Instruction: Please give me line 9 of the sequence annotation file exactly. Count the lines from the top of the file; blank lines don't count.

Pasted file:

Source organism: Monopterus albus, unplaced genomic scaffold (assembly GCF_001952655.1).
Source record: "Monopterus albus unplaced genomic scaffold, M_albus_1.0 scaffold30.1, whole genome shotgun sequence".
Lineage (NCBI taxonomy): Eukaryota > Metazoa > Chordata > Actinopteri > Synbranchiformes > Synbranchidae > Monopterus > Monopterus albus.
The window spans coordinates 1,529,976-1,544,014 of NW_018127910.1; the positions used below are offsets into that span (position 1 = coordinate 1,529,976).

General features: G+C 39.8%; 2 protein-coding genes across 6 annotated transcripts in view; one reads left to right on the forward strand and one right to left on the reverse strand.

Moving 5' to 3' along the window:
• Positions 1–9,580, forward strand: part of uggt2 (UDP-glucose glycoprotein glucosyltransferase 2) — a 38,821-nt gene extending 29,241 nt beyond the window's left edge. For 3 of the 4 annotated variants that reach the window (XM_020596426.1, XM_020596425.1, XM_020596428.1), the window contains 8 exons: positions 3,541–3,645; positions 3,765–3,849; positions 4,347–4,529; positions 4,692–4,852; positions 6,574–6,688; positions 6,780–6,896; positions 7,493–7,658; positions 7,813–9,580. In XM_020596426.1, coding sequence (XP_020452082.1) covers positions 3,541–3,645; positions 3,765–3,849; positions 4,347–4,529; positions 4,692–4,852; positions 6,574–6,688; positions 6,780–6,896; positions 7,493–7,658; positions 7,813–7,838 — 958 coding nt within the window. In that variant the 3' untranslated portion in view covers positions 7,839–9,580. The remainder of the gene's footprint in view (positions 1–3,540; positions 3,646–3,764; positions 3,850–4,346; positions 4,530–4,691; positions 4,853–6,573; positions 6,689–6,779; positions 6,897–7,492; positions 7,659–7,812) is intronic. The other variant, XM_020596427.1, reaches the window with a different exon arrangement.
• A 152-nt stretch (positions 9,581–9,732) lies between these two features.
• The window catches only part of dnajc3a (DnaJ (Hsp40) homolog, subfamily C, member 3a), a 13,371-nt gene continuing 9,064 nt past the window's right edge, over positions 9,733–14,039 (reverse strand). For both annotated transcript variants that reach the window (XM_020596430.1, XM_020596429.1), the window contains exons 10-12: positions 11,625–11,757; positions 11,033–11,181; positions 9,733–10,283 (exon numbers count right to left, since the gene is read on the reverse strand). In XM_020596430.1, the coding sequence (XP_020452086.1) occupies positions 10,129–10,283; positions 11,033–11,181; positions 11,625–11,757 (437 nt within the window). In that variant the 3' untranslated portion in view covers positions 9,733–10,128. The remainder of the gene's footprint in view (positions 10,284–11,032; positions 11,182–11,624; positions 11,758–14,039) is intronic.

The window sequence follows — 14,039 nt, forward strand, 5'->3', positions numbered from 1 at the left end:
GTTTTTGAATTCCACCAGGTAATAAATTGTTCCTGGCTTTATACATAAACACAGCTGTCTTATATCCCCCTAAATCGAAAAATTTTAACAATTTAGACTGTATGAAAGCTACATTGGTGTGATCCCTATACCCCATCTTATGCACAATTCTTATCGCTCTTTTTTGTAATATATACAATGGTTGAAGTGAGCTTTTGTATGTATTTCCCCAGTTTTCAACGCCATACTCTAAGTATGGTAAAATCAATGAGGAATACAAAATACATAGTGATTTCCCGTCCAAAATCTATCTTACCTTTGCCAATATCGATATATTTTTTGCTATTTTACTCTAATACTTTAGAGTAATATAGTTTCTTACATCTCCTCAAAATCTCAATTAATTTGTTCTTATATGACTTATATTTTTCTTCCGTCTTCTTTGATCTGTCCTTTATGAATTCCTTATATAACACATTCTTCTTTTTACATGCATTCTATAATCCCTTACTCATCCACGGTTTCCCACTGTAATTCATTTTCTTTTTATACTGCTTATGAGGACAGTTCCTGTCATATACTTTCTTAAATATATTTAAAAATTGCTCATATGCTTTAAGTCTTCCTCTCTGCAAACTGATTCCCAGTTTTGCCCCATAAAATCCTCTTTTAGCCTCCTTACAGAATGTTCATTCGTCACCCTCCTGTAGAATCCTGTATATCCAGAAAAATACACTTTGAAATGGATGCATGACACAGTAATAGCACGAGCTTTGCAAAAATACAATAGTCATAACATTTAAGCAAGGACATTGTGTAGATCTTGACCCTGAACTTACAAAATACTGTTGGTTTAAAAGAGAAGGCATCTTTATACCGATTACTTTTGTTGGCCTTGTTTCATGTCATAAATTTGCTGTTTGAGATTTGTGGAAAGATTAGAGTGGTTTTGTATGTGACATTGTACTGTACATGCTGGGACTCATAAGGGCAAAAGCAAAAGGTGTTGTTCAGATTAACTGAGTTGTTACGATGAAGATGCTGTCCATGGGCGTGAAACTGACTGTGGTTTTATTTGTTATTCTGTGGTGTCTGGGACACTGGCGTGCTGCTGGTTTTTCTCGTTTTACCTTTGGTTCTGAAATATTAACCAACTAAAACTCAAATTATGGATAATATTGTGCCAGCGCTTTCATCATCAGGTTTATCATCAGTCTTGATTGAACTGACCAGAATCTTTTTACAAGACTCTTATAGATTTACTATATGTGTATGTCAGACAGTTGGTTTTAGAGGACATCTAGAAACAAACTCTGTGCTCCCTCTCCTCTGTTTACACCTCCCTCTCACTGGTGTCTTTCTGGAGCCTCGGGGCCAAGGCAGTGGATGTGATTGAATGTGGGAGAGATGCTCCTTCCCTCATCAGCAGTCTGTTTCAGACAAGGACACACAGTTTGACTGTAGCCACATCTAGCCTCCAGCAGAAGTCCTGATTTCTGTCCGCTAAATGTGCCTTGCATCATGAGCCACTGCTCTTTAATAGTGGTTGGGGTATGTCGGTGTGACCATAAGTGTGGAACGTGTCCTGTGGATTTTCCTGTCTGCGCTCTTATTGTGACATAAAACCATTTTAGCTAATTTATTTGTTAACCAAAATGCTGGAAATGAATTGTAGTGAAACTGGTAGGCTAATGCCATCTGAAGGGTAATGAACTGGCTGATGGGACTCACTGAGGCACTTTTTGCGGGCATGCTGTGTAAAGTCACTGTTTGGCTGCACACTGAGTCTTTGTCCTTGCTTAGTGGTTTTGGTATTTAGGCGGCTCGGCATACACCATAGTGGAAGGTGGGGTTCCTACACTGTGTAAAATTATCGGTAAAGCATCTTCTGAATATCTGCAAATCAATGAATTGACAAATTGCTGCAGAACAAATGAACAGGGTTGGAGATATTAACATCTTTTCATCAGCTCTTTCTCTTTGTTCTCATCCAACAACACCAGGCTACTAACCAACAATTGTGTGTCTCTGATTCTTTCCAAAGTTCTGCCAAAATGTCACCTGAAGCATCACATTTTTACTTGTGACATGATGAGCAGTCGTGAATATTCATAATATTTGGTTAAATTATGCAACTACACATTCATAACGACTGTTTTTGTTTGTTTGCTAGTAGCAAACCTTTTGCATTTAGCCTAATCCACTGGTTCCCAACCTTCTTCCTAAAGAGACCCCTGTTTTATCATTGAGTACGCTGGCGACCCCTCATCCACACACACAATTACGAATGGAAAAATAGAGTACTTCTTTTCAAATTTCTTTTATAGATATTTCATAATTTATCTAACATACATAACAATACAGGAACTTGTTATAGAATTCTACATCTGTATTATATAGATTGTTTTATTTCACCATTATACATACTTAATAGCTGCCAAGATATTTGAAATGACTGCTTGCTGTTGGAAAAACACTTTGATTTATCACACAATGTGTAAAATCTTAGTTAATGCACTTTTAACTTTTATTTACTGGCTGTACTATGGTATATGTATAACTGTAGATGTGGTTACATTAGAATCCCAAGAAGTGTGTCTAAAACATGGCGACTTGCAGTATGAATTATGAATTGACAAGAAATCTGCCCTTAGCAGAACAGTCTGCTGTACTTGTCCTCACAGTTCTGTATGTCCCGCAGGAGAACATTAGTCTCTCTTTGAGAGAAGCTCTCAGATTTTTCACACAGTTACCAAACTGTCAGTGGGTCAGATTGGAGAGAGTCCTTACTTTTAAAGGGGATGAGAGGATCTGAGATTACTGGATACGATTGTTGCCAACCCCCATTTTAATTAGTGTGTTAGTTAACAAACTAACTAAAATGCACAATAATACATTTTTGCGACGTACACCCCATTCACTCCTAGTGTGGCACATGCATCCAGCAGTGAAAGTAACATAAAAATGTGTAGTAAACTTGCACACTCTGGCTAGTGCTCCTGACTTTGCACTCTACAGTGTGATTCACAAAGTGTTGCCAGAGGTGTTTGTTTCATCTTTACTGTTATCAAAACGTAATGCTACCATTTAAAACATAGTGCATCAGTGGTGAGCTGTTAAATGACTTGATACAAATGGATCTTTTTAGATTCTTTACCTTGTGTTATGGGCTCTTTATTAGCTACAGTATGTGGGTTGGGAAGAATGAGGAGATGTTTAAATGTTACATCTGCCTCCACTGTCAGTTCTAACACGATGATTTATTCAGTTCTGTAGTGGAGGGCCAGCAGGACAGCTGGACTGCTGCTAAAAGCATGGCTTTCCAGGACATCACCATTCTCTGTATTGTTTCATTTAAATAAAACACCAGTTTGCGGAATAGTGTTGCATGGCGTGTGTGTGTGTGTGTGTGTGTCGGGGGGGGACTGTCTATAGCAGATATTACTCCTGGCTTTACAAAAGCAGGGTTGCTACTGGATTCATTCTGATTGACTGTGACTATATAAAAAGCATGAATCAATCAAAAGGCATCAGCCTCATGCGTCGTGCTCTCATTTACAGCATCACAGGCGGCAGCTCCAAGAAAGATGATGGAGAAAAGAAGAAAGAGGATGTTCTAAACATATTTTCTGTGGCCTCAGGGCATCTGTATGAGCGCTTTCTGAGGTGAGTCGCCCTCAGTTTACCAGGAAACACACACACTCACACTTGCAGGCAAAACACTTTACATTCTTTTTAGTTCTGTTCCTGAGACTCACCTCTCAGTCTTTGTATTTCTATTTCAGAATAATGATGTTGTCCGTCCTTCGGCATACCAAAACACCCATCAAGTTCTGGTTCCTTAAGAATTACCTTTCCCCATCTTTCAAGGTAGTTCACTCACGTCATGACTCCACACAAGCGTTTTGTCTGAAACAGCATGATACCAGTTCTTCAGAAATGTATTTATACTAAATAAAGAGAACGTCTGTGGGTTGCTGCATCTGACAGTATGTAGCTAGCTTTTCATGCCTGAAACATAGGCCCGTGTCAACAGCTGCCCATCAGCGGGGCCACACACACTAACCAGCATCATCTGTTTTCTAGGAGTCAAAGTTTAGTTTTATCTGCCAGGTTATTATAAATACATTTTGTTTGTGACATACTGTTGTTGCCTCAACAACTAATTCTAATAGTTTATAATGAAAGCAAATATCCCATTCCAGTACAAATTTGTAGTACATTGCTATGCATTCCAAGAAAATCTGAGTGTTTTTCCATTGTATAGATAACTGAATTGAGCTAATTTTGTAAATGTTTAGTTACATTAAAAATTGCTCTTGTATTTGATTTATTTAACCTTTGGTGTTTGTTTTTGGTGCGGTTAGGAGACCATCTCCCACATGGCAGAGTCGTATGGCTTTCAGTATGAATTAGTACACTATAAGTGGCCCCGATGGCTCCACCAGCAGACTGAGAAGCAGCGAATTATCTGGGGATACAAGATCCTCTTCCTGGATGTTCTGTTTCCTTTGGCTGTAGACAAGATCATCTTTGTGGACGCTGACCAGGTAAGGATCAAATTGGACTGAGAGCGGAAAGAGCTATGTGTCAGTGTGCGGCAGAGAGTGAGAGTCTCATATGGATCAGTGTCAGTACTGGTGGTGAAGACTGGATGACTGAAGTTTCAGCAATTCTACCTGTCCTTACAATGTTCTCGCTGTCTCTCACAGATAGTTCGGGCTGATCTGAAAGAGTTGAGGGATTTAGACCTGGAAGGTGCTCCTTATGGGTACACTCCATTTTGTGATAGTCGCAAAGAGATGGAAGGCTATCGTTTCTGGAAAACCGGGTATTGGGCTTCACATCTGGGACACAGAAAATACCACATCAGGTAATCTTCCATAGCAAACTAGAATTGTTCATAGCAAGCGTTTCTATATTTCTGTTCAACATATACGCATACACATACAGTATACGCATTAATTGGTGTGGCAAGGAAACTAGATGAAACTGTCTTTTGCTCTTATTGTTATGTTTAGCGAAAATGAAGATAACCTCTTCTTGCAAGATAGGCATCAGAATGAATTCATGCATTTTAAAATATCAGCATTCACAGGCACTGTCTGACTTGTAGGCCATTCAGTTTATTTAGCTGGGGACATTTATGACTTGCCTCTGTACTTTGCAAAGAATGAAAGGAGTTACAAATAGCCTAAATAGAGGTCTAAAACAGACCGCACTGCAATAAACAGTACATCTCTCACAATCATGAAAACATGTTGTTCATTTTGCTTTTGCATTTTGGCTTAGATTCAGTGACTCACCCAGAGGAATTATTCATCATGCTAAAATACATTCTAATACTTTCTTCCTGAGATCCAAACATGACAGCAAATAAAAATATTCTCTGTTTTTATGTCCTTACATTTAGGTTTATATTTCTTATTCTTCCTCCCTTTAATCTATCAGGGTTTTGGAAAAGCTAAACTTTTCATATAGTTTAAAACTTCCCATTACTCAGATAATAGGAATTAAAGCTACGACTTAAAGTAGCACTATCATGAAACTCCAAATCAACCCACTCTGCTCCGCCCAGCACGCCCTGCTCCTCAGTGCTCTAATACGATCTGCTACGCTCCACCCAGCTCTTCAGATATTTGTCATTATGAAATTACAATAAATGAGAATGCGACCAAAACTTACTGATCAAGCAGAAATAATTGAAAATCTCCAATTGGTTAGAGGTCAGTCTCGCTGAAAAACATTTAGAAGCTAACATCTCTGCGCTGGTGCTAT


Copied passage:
• The window catches only part of dnajc3a (DnaJ (Hsp40) homolog, subfamily C, member 3a), a 13,371-nt gene continuing 9,064 nt past the window's right edge, over positions 9,733–14,039 (reverse strand). For both annotated transcript variants that reach the window (XM_020596430.1, XM_020596429.1), the window contains exons 10-12: positions 11,625–11,757; positions 11,033–11,181; positions 9,733–10,283 (exon numbers count right to left, since the gene is read on the reverse strand). In XM_020596430.1, the coding sequence (XP_020452086.1) occupies positions 10,129–10,283; positions 11,033–11,181; positions 11,625–11,757 (437 nt within the window). In that variant the 3' untranslated portion in view covers positions 9,733–10,128. The remainder of the gene's footprint in view (positions 10,284–11,032; positions 11,182–11,624; positions 11,758–14,039) is intronic.